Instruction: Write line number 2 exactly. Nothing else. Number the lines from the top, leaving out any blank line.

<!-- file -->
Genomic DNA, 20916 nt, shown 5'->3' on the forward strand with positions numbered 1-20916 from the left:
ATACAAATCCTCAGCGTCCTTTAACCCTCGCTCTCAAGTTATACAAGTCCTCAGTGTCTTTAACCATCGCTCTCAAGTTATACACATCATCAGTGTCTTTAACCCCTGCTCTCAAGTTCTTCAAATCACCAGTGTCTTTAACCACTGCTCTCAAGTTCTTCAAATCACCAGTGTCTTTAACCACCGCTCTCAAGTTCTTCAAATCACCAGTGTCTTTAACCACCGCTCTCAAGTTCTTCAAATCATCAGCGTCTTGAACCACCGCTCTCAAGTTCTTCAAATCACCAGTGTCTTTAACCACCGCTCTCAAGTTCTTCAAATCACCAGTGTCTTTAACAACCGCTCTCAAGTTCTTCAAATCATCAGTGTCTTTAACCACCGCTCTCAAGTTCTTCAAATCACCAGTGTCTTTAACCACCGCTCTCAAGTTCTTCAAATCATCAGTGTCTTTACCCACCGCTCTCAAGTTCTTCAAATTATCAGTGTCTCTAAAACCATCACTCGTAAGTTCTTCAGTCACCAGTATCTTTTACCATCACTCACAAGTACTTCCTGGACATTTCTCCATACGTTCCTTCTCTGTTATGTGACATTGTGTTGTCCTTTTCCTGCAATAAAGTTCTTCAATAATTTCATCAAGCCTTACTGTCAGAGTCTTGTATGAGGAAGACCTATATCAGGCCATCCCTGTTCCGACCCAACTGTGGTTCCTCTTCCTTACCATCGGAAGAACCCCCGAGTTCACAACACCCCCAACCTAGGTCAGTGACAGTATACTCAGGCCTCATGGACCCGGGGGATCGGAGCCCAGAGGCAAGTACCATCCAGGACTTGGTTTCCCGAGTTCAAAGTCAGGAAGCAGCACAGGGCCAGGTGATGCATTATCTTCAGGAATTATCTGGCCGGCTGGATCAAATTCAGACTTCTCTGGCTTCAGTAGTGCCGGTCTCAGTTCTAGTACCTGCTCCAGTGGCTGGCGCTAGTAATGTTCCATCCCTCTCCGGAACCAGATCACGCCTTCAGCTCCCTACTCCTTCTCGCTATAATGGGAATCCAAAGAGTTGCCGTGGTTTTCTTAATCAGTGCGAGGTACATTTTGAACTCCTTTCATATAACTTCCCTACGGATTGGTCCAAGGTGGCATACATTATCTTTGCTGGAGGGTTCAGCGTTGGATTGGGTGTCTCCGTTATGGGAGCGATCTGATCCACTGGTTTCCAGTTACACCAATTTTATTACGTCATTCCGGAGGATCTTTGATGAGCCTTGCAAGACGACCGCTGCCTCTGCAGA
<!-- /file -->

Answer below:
ATACAAATCCTCAGCGTCCTTTAACCCTCGCTCTCAAGTTATACAAGTCCTCAGTGTCTTTAACCATCGCTCTCAAGTTATACACATCATCAGTGTCTTTAACCCCTGCTCTCAAGTTCTTCAAATCACCAGTGTCTTTAACCACTGCTCTCAAGTTCTTCAAATCACCAGTGTCTTTAACCACCGCTCTCAAGTTCTTCAAATCACCAGTGTCTTTAACCACCGCTCTCAAGTTCTTCAAATCATCAGCGTCTTGAACCACCGCTCTCAAGTTCTTCAAATCACCAGTGTCTTTAACCACCGCTCTCAAGTTCTTCAAATCACCAGTGTCTTTAACAACCGCTCTCAAGTTCTTCAAATCATCAGTGTCTTTAACCACCGCTCTCAAGTTCTTCAAATCACCAGTGTCTTTAACCACCGCTCTCAAGTTCTTCAAATCATCAGTGTCTTTACCCACCGCTCTCAAGTTCTTCAAATTATCAGTGTCTCTAAAACCATCACTCGTAAGTTCTTCAGTCACCAGTATCTTTTACCATCACTCACAAGTACTTCCTGGACATTTCTCCATACGTTCCTTCTCTGTTATGTGACATTGTGTTGTCCTTTTCCTGCAATAAAGTTCTTCAATAATTTCATCAAGCCTTACTGTCAGAGTCTTGTATGAGGAAGACCTATATCAGGCCATCCCTGTTCCGACCCAACTGTGGTTCCTCTTCCTTACCATCGGAAGAACCCCCGAGTTCACAACACCCCCAACCTAGGTCAGTGACAGTATACTCAGGCCTCATGGACCCGGGGGATCGGAGCCCAGAGGCAAGTACCATCCAGGACTTGGTTTCCCGAGTTCAAAGTCAGGAAGCAGCACAGGGCCAGGTGATGCATTATCTTCAGGAATTATCTGGCCGGCTGGATCAAATTCAGACTTCTCTGGCTTCAGTAGTGCCGGTCTCAGTTCTAGTACCTGCTCCAGTGGCTGGCGCTAGTAATGTTCCATCCCTCTCCGGAACCAGATCACGCCTTCAGCTCCCTACTCCTTCTCGCTATAATGGGAATCCAAAGAGTTGCCGTGGTTTTCTTAATCAGTGCGAGGTACATTTTGAACTCCTTTCATATAACTTCCCTACGGATTGGTCCAAGGTGGCATACATTATCTTTGCTGGAGGGTTCAGCGTTGGATTGGGTGTCTCCGTTATGGGAGCGATCTGATCCACTGGTTTCCAGTTACACCAATTTTATTACGTCATTCCGGAGGATCTTTGATGAGCCTTGCAAGACGACCGCTGCCTCTGCAGA